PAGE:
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Eriophorum vaginatum L. var. spissum (Fernald) B. Boivin

Eriophorum spissum Fernald

Eriophorum spissum Fernald var. erubescens (Fernald) Fernald

Eriophorum vaginatum L. ssp. spissum (Fernald) Hultén

Cotton sedge, hare’s-tail cottongrass, tussock cottongrass, sheathed cottonsedge

KingdomPlantaePlants, but not fungi, lichens, or algae
SubkingdomTracheobiontaVascular plants—plants with a “circulatory system” for delivering water and nutrients
DivisionMagnoliophytaFlowering plants, also known as angiosperms
ClassLiliopsidaMonocots (plants with a single seed leaf); includes the lily family
SubclassCommelinidaeDayflowers and spiderworts, and several others
OrderCyperalesFlowering plants including grasses
FamilyCyperaceaeSedge family
GenusEriophorumWool-bearing
SpeciesvaginatumSheathed, having a sheath
var.spissumFrom Proto-Indo-European “spidtos,” cognate to Ancient Greek σπιδνός (spidnós, “dense, solid”) and Latvian spiedu (“I compress, I press”)

About plant names...

Hare’s-tail cottongrass is a tussock-forming sedge native to North America, with a preference for peaty bogs and acidic wetlands.

Plants: Stems (culms) are round, oval, or triangular in cross section. The stems are very thin, about ¹/₃₂" (0.3 mm), and densely packed into tussocks.

Leaves: There are a few basal, alternate leaves, and a few higher up, but they are easy to miss amongst the many stems. Each leaf is up to ¹/₃₂" (1 mm) wide, resembling a grass blade, and may be nearly as long as the stem.

Flowers: Flowers appear in a compact cluster at the tip of the stem, appearing elliptic at first, then more hemispheric as the plant matures. If you look closely, the numerous flowerheads are arranged in a spiral pattern. The cottony flowerheads are ¾-2" (1.9-5 cm) in size.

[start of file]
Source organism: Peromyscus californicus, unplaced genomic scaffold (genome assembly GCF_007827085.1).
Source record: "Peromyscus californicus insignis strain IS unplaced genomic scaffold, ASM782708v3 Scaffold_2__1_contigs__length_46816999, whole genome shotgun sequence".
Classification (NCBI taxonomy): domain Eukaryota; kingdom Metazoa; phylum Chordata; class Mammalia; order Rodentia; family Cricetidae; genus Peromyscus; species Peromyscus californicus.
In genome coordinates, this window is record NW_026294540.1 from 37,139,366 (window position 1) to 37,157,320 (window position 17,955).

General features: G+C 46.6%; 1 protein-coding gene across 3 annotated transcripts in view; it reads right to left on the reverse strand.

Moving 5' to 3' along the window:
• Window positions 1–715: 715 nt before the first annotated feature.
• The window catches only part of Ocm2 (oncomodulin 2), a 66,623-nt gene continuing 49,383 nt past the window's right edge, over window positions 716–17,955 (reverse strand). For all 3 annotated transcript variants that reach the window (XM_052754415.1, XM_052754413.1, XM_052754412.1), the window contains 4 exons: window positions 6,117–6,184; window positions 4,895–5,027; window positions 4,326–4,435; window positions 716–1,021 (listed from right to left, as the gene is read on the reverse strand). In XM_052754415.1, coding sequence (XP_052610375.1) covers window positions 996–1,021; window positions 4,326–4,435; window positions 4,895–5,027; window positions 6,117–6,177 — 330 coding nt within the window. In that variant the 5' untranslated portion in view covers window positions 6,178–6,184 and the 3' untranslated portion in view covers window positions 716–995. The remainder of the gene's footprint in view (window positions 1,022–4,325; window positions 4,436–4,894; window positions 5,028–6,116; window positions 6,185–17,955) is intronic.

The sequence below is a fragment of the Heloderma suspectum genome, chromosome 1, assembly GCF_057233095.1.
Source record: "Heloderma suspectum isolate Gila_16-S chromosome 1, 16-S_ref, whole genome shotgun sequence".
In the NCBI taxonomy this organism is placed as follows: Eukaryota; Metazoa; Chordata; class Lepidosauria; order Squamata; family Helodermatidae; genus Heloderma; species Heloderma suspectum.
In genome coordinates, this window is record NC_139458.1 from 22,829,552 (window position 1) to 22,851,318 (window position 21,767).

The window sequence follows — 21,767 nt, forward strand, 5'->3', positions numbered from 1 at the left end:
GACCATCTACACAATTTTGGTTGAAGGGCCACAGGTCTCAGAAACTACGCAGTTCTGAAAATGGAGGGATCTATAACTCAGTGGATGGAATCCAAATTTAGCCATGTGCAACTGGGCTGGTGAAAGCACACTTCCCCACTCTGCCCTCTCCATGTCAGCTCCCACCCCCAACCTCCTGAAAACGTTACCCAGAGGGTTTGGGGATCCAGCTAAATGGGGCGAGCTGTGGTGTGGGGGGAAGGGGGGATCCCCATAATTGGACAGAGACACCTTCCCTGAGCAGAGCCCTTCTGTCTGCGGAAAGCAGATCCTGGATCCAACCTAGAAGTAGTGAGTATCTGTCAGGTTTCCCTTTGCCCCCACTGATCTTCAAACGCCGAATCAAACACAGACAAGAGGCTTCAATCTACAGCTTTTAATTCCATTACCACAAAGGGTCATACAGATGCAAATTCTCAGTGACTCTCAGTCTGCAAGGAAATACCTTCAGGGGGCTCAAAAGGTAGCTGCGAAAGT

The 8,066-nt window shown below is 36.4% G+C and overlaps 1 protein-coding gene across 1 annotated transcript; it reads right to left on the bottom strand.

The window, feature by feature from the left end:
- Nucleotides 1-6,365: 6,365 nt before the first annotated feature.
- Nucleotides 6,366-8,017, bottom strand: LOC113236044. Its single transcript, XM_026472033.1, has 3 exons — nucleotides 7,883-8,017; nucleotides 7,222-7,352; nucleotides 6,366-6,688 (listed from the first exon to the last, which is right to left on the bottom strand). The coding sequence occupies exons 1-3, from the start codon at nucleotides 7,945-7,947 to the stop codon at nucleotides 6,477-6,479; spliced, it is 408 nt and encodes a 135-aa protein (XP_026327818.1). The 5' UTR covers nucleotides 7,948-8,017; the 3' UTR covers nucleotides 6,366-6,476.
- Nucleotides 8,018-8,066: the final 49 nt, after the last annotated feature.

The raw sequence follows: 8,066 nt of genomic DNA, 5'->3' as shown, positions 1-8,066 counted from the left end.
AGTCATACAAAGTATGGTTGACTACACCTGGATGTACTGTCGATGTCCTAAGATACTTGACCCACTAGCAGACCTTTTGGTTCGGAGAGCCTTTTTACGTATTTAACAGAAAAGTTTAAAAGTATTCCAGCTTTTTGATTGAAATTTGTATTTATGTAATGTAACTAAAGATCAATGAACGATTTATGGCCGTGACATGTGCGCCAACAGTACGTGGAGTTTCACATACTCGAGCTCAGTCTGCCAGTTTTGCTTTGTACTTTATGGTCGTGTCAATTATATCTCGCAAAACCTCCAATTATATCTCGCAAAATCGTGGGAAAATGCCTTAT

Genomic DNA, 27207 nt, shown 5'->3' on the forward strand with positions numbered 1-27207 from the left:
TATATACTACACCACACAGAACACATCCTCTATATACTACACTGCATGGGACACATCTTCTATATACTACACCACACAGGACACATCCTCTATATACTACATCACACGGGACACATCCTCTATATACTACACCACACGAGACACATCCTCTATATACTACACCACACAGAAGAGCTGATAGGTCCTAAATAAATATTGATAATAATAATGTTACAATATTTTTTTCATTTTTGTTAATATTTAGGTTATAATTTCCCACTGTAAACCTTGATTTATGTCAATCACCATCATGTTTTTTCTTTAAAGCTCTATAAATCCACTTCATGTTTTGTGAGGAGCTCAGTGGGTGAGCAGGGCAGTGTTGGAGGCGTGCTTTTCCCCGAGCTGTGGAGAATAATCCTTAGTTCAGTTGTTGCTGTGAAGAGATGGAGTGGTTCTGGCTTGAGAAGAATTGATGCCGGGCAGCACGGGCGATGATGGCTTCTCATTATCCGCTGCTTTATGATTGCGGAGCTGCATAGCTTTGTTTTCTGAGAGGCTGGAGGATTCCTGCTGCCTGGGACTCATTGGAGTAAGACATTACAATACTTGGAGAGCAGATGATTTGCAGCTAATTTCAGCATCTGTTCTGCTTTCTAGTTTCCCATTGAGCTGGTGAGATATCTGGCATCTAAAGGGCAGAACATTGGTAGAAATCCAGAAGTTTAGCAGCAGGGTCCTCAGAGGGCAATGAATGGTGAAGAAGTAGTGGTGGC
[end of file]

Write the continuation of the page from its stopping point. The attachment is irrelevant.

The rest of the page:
Fruits: ¹/₁₆-⅛" (1.9-3.5 mm) long. They are triangular to rounded in cross-section. White bristles around the base of each flower extend in length, becoming ¼-¾" (8.3-19 mm) long, producing the “cotton.” Seeds (achenes) are ¹/₁₆-⅛" (1.9-3.5 mm) long, and shaped like teardrops. They are three-sided when viewed in cross section. The tussocks of narrow stems, white bristles (vs. brownish), and erect (vs. nodding) orientation are identifying features.

These are closely similar:

 

Eriophorum vaginatum (cotton sedge, hare’s-tail cottongrass, tussock cottongrass, sheathed cottonsedge)

7/13/2015 · Mt. Mansfield, Stowe/Cambridge, VT
≈ 8 × 5" (19 × 13 cm) ID is uncertain

Eriophorum vaginatum (cotton sedge, hare’s-tail cottongrass, tussock cottongrass, sheathed cottonsedge)

7/13/2015 · Mt. Mansfield, Stowe/Cambridge, VT
≈ 9 × 6" (23 × 15 cm)

Eriophorum vaginatum (cotton sedge, hare’s-tail cottongrass, tussock cottongrass, sheathed cottonsedge)

7/13/2015 · Mt. Mansfield, Stowe/Cambridge, VT
≈ 12 × 8" (31 × 21 cm)

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Eriophorum vaginatum var. spissum

Eriophorum virginicum

Rhynchospora alba
Common Name

cotton sedge

tawny cottonsedge

white beakrush
Plant Stems (culms) are round, oval, or triangular in cross section. The stems are very thin, about ¹/₃₂" (0.3 mm), and densely packed into tussocks. Stems are not branched, hairless, and 16-48" (40-121 cm) in height. They are single, or in small groups, with round or slightly triangular cross sections. Stems are up to 20" (50 cm) in height, round or oval to weakly triangular (“obscurely triangular,” according to one source) in cross-section. They are not branched and hairless, and are cespitose: often occuring in clumps.
Flowers Flowers appear in a compact cluster at the tip of the stem, appearing elliptic at first, then more hemispheric as the plant matures. If you look closely, the numerous flowerheads are arranged in a spiral pattern. The cottony flowerheads are ¾-2" (1.9-5 cm) in size, erect (vs. nodding) and are white (vs. brownish). Although they often look like a single tuft of cotton, the tuft is comprised of 2-10 densely packed spikelet clusters. The lowermost spikelets are wrapped in leafy bracts, like tiny ears of corn. Each spikelet is ⅛-⅜" (6-10 mm) long. Ten or more threadlike bristles—the “cotton”—extend from the base of each flower. The threads eventually become up to ¾" (2 cm) long, usually brown at the base, and somewhere between off white and brown or red-brown as the plant ages. The red-brown color dis­tinguishes tawny cotton-grass from other cotton grasses. (More subtle identifiers include a single stamen per floret instead of 3, and multiple veins on the scales of the seedheads.) Flowers appear from Jun to Sep. White, rounded clusters of spikelets turn light brown with age. Usually there is a single cluster, but there may be one or two additional clusters. Clusters are ⅜-⅞" (1-2.5 cm) in size, comprised of spikelets that are ⅛-³/₁₆" (3.5-5.5 mm) long, and narrowly elliptic: shaped like miniature ears of corn.